Are brands still relevant when anyone can become one? Are they just totems or fetishes we cling to, exhibiting what Tainter called “diminishing returns”, as large groups of people craft that perfect positioning statement?
I’d argue that brands are more important than ever. But what actually makes a brand? How do they create value for businesses?
Battles are being fought about this in books, research papers, blogs and keynotes. When you listen in on the arguments between the “geeks of big data”, the “cultists of digital engagement” and the “recidivists of the big (TV) idea”, it often seems that they are saying the same thing with different words (and different agendas).
Perhaps George Box can have the last word on this?
"All models are wrong, but some are useful"
In the spirit of Box, and after a few chats with some colleagues at Digitas and others (accompained by my scribbling of flows and diagrams), I thought I’d try to bring some of this debate — and more importantly evidence — together in a concept map.
It’s a complex map of a simple truth: Distinctive, emotionally-powerful work that cuts-through with more buyers than your competition, consistently and in the long-term, builds great brands and revenue.
The gut feelings of the classic creative directors and planners — the Trotts and AdContrarians — were right. They were also wrong.
We shouldn’t hide from complexity but embrace it and make it work. Simple in its most ideal form, is the product of a concerted process that begins with embracing complexity.
Hunting for a single guaranteed formula for success is a fool’s errand. Rosenzweig wrote in The Halo Effect: “Anyone who claims to have found laws of business physics either understands little about business, little about physics or little about both.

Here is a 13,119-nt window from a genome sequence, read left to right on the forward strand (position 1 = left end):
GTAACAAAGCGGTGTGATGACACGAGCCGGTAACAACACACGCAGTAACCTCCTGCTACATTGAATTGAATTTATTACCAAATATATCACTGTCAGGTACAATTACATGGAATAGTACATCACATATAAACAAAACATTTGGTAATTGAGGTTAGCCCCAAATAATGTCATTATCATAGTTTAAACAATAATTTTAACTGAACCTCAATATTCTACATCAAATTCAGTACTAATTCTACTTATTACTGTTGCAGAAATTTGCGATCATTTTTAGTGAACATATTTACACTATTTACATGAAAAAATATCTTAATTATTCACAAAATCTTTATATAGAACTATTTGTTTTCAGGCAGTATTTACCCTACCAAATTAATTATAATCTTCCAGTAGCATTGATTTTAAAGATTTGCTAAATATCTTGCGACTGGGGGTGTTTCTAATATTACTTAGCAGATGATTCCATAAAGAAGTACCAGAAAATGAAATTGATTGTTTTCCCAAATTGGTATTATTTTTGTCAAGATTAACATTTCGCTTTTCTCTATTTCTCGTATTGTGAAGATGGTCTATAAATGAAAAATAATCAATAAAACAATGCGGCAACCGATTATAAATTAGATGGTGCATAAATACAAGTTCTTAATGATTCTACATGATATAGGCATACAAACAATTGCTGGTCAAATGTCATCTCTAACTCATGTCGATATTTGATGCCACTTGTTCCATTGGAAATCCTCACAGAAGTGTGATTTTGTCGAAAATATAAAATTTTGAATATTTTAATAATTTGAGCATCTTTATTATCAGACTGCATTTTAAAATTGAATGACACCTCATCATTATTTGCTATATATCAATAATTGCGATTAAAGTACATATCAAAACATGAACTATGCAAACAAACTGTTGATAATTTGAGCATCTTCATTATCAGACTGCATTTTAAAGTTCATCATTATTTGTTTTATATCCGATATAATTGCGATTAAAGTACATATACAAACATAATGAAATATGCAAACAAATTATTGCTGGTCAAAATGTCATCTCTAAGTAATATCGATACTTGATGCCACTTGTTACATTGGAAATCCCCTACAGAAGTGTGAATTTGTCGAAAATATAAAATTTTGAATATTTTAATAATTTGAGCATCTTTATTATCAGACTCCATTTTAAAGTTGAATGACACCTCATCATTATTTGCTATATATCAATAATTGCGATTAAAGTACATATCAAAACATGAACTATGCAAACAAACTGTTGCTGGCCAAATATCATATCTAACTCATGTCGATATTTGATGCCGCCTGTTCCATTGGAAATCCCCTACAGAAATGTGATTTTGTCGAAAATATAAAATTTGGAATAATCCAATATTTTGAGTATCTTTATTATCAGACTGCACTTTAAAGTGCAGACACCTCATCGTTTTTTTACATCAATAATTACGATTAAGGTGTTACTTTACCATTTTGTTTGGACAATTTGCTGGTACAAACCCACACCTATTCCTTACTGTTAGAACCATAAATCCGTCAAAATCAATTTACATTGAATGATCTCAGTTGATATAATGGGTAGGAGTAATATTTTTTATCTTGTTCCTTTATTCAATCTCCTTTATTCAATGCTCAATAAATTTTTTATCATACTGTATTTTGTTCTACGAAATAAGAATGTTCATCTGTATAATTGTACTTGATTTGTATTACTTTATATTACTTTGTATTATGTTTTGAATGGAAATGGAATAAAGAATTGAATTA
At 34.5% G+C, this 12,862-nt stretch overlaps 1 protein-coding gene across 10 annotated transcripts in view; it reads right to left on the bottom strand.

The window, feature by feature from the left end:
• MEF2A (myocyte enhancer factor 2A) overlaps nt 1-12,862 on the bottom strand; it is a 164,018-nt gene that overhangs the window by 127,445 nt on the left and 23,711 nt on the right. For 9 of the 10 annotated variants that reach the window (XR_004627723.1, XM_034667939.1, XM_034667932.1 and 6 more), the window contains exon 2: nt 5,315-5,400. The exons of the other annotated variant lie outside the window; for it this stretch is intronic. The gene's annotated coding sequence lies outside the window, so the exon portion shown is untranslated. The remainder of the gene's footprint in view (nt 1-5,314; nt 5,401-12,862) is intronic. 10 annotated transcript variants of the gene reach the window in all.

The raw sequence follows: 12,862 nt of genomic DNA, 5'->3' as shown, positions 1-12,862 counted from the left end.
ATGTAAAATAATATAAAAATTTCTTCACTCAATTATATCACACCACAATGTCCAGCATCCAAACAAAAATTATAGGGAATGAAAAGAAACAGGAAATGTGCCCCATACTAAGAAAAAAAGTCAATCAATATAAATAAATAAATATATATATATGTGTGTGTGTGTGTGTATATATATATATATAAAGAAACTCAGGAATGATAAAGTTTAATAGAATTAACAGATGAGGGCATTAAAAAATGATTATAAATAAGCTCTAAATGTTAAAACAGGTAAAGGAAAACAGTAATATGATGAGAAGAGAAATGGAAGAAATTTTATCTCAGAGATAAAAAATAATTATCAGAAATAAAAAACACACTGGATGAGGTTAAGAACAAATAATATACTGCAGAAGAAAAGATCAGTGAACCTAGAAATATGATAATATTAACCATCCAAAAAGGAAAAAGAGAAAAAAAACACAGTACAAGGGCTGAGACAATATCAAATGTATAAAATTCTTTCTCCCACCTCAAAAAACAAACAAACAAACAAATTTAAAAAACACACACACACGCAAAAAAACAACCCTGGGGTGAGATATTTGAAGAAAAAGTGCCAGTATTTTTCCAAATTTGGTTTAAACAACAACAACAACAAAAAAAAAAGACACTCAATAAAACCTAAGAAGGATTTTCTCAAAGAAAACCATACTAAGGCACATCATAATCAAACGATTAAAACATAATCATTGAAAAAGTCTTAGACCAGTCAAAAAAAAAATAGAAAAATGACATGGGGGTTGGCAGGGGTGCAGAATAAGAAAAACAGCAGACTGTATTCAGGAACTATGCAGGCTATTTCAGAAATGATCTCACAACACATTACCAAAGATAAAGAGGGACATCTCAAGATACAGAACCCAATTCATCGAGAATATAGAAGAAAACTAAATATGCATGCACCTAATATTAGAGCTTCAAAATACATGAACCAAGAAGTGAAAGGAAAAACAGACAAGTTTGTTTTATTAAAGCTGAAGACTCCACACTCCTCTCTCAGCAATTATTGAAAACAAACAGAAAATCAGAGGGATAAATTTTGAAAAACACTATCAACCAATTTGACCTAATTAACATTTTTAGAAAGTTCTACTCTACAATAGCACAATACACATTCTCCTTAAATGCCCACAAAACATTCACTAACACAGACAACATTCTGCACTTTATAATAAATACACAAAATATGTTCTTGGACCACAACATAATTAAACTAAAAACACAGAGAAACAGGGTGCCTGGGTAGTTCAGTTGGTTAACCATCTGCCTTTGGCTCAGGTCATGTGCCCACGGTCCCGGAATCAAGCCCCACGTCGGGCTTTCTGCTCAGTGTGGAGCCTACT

The new data and empirical evidence we have for brand building can help us with clients and their boards (see Sharp, Field & others) beyond “trust me” and a couple of “selectively edited” case studies. The recent research and analysis that has gone on into effectiveness has also helped us better understand “HOW” the work works. But we must remember that we are complex people and businesses are complex systems that are forever evolving.
To paraphrase some great strategists: “Your brand doesn’t survive contact with the (consumer) enemy” or “everyone has a brand until you get punched in the face”.
Going forward brand data should be an inspiration and a support, but also we must be mindful that all data is contaminated and biased (even/especially IPA datasets drawn from Effectiveness Papers). Until the AIs take over next tuesday we need to be able to use our judgement and the evidence to our advantage and “support the irrational, risky, outlandish decisions that our heart is telling us to make”. This way we can build the brands and brand experiences with positive impact that will be relevant in the future.
This concept map is only a quick survey of some of the great thinking that is going on in our industry. It is not exhaustive. You could explode any one of the nodes and go deeper. You could wire some of it differently. It’s not right. It’s not (all) wrong.
I hope it is of some use to you. You can download the full map here.